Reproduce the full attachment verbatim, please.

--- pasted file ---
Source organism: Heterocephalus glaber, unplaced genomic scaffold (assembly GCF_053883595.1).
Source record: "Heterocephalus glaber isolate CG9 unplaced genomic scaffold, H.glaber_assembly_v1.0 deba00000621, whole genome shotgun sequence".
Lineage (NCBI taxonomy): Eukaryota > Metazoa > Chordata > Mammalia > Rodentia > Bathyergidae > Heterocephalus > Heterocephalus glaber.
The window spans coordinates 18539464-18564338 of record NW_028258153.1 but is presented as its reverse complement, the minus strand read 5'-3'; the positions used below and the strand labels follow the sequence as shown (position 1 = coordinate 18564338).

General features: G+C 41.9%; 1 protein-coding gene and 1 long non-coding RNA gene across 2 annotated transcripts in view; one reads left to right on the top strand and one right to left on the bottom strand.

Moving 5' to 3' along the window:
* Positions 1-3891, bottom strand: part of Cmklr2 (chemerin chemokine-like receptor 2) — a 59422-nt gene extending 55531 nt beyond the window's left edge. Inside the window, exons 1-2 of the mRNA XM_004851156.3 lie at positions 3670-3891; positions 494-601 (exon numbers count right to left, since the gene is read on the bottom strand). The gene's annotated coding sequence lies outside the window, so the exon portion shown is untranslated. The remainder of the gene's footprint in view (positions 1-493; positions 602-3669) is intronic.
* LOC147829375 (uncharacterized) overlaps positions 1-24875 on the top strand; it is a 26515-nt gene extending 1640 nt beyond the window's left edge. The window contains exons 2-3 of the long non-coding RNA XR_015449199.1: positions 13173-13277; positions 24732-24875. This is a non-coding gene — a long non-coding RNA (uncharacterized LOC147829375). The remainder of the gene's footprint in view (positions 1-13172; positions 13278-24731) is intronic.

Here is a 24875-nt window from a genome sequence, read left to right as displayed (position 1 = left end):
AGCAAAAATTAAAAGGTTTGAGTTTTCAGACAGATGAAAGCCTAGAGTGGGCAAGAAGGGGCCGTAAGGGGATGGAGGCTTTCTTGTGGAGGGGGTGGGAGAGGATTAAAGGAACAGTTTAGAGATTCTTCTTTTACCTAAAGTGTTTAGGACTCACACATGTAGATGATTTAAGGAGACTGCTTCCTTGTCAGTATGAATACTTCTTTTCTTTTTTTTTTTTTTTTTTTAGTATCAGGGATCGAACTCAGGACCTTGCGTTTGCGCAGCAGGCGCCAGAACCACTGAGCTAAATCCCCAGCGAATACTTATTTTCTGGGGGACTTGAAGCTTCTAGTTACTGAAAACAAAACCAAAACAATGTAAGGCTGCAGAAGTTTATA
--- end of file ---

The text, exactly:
Source organism: Heterocephalus glaber, unplaced genomic scaffold (assembly GCF_053883595.1).
Source record: "Heterocephalus glaber isolate CG9 unplaced genomic scaffold, H.glaber_assembly_v1.0 deba00000621, whole genome shotgun sequence".
Lineage (NCBI taxonomy): Eukaryota > Metazoa > Chordata > Mammalia > Rodentia > Bathyergidae > Heterocephalus > Heterocephalus glaber.
The window spans coordinates 18539464-18564338 of record NW_028258153.1 but is presented as its reverse complement, the minus strand read 5'-3'; the positions used below and the strand labels follow the sequence as shown (position 1 = coordinate 18564338).

General features: G+C 41.9%; 1 protein-coding gene and 1 long non-coding RNA gene across 2 annotated transcripts in view; one reads left to right on the top strand and one right to left on the bottom strand.

Moving 5' to 3' along the window:
* Positions 1-3891, bottom strand: part of Cmklr2 (chemerin chemokine-like receptor 2) — a 59422-nt gene extending 55531 nt beyond the window's left edge. Inside the window, exons 1-2 of the mRNA XM_004851156.3 lie at positions 3670-3891; positions 494-601 (exon numbers count right to left, since the gene is read on the bottom strand). The gene's annotated coding sequence lies outside the window, so the exon portion shown is untranslated. The remainder of the gene's footprint in view (positions 1-493; positions 602-3669) is intronic.
* LOC147829375 (uncharacterized) overlaps positions 1-24875 on the top strand; it is a 26515-nt gene extending 1640 nt beyond the window's left edge. The window contains exons 2-3 of the long non-coding RNA XR_015449199.1: positions 13173-13277; positions 24732-24875. This is a non-coding gene — a long non-coding RNA (uncharacterized LOC147829375). The remainder of the gene's footprint in view (positions 1-13172; positions 13278-24731) is intronic.

Here is a 24875-nt window from a genome sequence, read left to right as displayed (position 1 = left end):
AGCAAAAATTAAAAGGTTTGAGTTTTCAGACAGATGAAAGCCTAGAGTGGGCAAGAAGGGGCCGTAAGGGGATGGAGGCTTTCTTGTGGAGGGGGTGGGAGAGGATTAAAGGAACAGTTTAGAGATTCTTCTTTTACCTAAAGTGTTTAGGACTCACACATGTAGATGATTTAAGGAGACTGCTTCCTTGTCAGTATGAATACTTCTTTTCTTTTTTTTTTTTTTTTTTTAGTATCAGGGATCGAACTCAGGACCTTGCGTTTGCGCAGCAGGCGCCAGAACCACTGAGCTAAATCCCCAGCGAATACTTATTTTCTGGGGGACTTGAAGCTTCTAGTTACTGAAAACAAAACCAAAACAATGTAAGGCTGCAGAAGTTTATA